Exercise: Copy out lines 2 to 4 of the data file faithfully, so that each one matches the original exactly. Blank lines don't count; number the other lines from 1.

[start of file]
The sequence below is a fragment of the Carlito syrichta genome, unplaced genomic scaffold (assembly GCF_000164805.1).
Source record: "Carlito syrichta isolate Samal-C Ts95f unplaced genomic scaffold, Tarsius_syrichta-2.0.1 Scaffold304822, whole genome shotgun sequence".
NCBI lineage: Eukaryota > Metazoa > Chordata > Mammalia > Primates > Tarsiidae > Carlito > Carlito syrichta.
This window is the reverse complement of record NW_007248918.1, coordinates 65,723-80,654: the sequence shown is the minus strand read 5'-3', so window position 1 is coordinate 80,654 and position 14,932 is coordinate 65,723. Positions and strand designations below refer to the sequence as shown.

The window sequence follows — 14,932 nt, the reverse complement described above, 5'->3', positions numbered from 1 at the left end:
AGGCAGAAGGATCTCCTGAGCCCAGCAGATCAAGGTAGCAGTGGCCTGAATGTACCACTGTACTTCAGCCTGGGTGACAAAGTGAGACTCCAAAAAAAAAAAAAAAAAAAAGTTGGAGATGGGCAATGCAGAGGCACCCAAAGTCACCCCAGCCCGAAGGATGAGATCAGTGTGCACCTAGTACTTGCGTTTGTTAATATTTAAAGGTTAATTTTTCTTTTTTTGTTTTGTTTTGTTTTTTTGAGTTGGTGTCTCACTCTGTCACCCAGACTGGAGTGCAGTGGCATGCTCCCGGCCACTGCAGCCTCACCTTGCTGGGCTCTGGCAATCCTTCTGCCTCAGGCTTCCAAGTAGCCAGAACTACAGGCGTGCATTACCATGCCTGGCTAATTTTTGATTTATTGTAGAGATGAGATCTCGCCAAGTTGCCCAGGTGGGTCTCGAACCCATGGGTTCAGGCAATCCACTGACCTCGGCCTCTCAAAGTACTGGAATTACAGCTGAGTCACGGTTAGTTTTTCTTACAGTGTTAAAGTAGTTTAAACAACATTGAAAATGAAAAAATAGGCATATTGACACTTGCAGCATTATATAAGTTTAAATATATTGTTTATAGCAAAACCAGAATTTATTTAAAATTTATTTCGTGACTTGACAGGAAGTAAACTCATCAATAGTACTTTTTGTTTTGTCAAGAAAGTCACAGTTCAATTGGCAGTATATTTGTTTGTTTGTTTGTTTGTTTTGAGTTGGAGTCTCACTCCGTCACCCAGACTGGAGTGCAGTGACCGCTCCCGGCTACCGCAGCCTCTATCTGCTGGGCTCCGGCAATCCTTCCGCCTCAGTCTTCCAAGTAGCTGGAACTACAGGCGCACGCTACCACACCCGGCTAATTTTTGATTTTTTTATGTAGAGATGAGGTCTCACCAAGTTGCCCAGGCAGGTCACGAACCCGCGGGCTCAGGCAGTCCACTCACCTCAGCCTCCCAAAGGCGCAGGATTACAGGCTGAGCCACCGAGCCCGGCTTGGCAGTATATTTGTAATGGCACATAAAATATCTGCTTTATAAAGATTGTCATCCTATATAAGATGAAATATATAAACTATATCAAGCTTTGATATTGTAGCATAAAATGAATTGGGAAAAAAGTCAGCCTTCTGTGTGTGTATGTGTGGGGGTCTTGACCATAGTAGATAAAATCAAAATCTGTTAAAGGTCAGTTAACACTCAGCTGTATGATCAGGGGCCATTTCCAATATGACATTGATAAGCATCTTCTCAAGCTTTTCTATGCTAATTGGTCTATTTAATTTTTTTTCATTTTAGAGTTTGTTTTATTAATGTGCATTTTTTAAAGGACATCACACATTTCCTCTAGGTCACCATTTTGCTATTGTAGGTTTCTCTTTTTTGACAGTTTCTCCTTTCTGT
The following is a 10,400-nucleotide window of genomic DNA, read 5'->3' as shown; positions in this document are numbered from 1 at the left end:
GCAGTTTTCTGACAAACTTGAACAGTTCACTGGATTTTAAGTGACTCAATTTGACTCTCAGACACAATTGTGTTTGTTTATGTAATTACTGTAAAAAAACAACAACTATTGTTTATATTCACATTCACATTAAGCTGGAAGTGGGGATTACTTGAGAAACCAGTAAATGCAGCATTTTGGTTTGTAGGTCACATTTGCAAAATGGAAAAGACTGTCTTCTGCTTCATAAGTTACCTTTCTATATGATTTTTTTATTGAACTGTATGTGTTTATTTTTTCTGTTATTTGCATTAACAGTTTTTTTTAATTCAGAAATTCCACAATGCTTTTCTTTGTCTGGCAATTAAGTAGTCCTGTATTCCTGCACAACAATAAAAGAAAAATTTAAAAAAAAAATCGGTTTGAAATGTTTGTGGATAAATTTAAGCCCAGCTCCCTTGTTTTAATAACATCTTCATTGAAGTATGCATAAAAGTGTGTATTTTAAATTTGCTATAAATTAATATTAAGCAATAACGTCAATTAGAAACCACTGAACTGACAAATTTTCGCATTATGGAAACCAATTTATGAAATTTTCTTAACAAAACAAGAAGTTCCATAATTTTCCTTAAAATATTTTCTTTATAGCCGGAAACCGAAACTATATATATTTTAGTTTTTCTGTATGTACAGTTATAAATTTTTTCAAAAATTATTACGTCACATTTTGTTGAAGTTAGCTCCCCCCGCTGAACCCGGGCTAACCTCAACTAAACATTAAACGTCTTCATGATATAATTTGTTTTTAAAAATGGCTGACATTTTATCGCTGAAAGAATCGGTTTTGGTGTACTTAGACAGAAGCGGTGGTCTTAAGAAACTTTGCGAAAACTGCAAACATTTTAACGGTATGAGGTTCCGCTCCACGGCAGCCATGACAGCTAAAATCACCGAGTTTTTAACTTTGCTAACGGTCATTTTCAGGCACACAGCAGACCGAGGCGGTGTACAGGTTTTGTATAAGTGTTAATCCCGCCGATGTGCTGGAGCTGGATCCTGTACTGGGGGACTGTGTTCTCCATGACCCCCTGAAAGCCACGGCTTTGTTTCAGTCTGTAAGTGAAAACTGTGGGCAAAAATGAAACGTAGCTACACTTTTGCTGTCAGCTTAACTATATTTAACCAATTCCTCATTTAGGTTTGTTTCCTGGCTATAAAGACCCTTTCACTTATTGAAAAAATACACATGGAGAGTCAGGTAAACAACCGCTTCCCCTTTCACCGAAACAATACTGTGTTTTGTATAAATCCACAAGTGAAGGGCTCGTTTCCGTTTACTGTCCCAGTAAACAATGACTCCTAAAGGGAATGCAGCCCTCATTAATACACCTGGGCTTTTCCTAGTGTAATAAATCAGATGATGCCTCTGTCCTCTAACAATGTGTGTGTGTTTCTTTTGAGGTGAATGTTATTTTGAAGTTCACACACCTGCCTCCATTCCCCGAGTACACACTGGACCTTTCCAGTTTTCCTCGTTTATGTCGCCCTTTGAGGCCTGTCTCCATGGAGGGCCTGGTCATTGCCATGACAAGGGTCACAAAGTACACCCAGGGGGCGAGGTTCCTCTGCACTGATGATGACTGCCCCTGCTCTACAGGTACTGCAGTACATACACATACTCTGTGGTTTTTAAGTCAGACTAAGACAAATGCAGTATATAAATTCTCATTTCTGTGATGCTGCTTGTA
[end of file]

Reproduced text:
Source record: "Carlito syrichta isolate Samal-C Ts95f unplaced genomic scaffold, Tarsius_syrichta-2.0.1 Scaffold304822, whole genome shotgun sequence".
NCBI lineage: Eukaryota > Metazoa > Chordata > Mammalia > Primates > Tarsiidae > Carlito > Carlito syrichta.
This window is the reverse complement of record NW_007248918.1, coordinates 65,723-80,654: the sequence shown is the minus strand read 5'-3', so window position 1 is coordinate 80,654 and position 14,932 is coordinate 65,723. Positions and strand designations below refer to the sequence as shown.